Yankees: Should Masahiro Tanaka Start The Wild Card Game?

This coming Wednesday, Yankees’ manager Aaron Boone will be forced to make a decision that could very easily make or break his first year with the club. 

Boone inherited a team that was jam-packed with talent, and although the team has dominated the regular season to the tune of a 98-61 record, they just couldn’t catch the powerhouse Red Sox. This thrusts them into baseball’s one-game crapshoot, the Wild Card Game.

The Yankees have played this game twice before and have experienced both ends of the outcome. In 2015 against an upcoming Houston Astros club, they experienced the brutal disappointment of a successful season thrown away in one loss after getting manhandled by Dallas Keuchel.

Then in 2017 against the Twins, they experienced the jubilation of a wild comeback win in, highlighted by Didi Gregorius’ monster game-tying three-run home run in the bottom of the first inning after ace Luis Severino faltered and only recorded one out and exited the game down 3-0, leaving the Yankees’ bullpen to record 26 outs.

This year, they face the Oakland Athletics, a team with low expectations coming into the season who rode career seasons from players like Khris Davis, Matt Chapman, and Sean Manaea to secure the other Wild Card spot.

So back to Boone. He has three compelling starting pitchers who he could give the ball to on Wednesday at Yankee Stadium. He could go with trade deadline acquisition J.A. Happ who has been the Yankees’ most reliable starter since he was acquired from the Blue Jays. He could turn to Luis Severino, who would have been the slam-dunk choice until his abysmal second half (though he has been better in recent starts after all those ugly performances). Or he could turn to Masahiro Tanaka.

Yankees mastermind General Manager Brian Cashman signed Tanaka to a 7-year, $161 million deal out of Japan prior to the 2014 season. Though he has battled a number of injuries over the years including a partially torn UCL in 2014, he has been rather consistent, especially this season. He finished the regular season with a 12-6 record, a 3.75 ERA and 159 strikeouts. He also walked fewer batters than he did in the 2016 and 2017 seasons.

Though his stats were tainted with two bad starts at the end of the season (one against the powerhouse Red Sox and one against the Rays in Tampa Bay when multiple routine plays not being made severely hurt his line), they were still rather impressive. He also had his highlight of the season in the second half, a complete game 3 hit shutout in Tampa Bay against the Rays.

In 2017, Tanaka came through again and again in the playoffs when the Yankees needed him most. He pitched to a 0.90 (yes, you read that correctly) ERA in three games, including a masterful outing in ALDS Game 3 against the Indians.

With the Yankees down 2-0 in the series and on the brink of elimination, Tanaka pitched 7 scoreless innings aided by Aaron Judge’s home run robbery of Francisco Lindor and allowed only three hits, setting the Yankees up for Greg Bird’s (remember him?) home run off Andrew Miller, providing the game’s only run in a 1-0 victory. He then pitched to a 1.38 ERA in two starts in the ALCS against the Astros, allowing only seven hits and two runs over 13 innings. Long story short, Tanaka knows about coming up clutch in must-win playoff games.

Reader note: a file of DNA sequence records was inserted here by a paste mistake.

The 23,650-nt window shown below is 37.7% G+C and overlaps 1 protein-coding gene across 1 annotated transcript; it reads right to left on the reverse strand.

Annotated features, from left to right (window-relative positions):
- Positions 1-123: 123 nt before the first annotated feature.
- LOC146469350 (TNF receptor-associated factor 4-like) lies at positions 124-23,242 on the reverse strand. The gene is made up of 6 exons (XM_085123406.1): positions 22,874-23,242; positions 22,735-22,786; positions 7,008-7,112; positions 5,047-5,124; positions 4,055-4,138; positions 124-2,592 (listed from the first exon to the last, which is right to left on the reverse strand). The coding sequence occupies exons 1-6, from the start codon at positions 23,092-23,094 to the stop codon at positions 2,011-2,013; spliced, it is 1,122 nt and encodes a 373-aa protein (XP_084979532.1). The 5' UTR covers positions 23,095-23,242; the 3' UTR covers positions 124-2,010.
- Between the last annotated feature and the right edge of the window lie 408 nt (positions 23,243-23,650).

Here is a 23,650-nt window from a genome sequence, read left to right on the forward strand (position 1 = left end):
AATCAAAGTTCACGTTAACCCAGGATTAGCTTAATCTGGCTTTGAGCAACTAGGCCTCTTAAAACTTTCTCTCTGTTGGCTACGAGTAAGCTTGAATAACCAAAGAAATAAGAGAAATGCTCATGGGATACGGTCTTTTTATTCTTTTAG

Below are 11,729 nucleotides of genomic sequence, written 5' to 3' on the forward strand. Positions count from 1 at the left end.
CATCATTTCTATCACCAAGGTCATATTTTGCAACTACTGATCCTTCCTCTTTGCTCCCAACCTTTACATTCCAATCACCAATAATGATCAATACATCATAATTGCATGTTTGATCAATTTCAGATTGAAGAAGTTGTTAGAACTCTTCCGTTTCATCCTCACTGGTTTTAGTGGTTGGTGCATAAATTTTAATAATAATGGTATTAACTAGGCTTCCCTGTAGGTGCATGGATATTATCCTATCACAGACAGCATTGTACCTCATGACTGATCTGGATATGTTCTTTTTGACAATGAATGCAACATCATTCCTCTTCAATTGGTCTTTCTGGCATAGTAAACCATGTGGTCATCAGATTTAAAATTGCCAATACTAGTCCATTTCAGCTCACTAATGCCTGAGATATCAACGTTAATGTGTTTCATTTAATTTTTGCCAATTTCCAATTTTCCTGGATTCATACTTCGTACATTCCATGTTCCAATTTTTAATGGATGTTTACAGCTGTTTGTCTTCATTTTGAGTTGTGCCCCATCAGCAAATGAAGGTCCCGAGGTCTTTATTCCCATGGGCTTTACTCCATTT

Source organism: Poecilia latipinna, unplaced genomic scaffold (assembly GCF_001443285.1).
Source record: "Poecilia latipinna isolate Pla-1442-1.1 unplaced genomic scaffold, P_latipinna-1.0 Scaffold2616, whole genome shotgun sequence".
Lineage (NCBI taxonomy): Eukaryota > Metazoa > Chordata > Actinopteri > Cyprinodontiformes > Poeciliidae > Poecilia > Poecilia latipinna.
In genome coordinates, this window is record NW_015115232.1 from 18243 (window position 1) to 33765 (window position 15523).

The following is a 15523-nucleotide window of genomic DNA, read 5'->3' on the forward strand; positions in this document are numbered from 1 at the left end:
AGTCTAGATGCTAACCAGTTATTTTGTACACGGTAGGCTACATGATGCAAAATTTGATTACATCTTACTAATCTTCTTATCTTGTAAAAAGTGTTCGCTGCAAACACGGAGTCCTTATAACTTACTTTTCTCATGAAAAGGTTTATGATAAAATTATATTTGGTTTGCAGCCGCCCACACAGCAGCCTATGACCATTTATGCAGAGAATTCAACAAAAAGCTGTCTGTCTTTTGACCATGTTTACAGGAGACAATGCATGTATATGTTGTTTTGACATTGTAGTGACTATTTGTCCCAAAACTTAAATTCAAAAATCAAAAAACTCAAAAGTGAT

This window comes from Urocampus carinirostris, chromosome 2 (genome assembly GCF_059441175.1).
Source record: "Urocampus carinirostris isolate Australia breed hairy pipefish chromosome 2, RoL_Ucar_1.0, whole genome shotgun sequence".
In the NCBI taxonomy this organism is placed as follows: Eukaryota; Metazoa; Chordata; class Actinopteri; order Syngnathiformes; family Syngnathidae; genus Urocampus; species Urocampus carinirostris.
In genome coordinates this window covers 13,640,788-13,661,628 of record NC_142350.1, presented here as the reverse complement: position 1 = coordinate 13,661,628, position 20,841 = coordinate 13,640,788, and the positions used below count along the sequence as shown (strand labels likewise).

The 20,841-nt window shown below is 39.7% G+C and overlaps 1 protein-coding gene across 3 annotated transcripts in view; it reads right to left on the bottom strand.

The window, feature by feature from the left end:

Now let’s look at Tanaka’s stats against Oakland’s best hitter. That best hitter this season has been Khris Davis, an outfielder who has hit .249 with 47 home runs, 141 hits and 121 RBI’s through September 27. Davis has been in talks as a potential MVP Candidate, exceedingly rare coming from a small market team like Oakland. However, Tanaka has more than just handled Davis, he has dominated him. Over his career, Davis has hit a measly .083 against Tanaka, only going 1 for 12, with seven strikeouts for good measure.

So in addition to keeping Oakland’s best hitter under wraps and having playoff experience, there’s one more upside to starting Tanaka in the Wild Card Game. The Yankees went into this season with an all or nothing mantra. This cannot be abandoned in the playoffs. That means that the Yankees not only have to focus on winning the Wild Card Game, they also have to be prepared to have their pitchers lined up well for the ALDS against the Red Sox (if they do indeed win the Wild Card Game).

Happ has been the team’s best pitcher against Boston this season. In his last start against the Sox, he went six innings, only giving up one run and four hits while striking out six batters. Him being able to start Game One of the ALDS and toe the rubber against Boston’s ace Chris Sale could give the Yankees a good chance to take a 1-0 lead in the series, which would be so, so, so key in gaining momentum.

In summary, although you really can’t go wrong with Severino or Happ either, Masahiro Tanaka should be the guy to get the ball come Wednesday.

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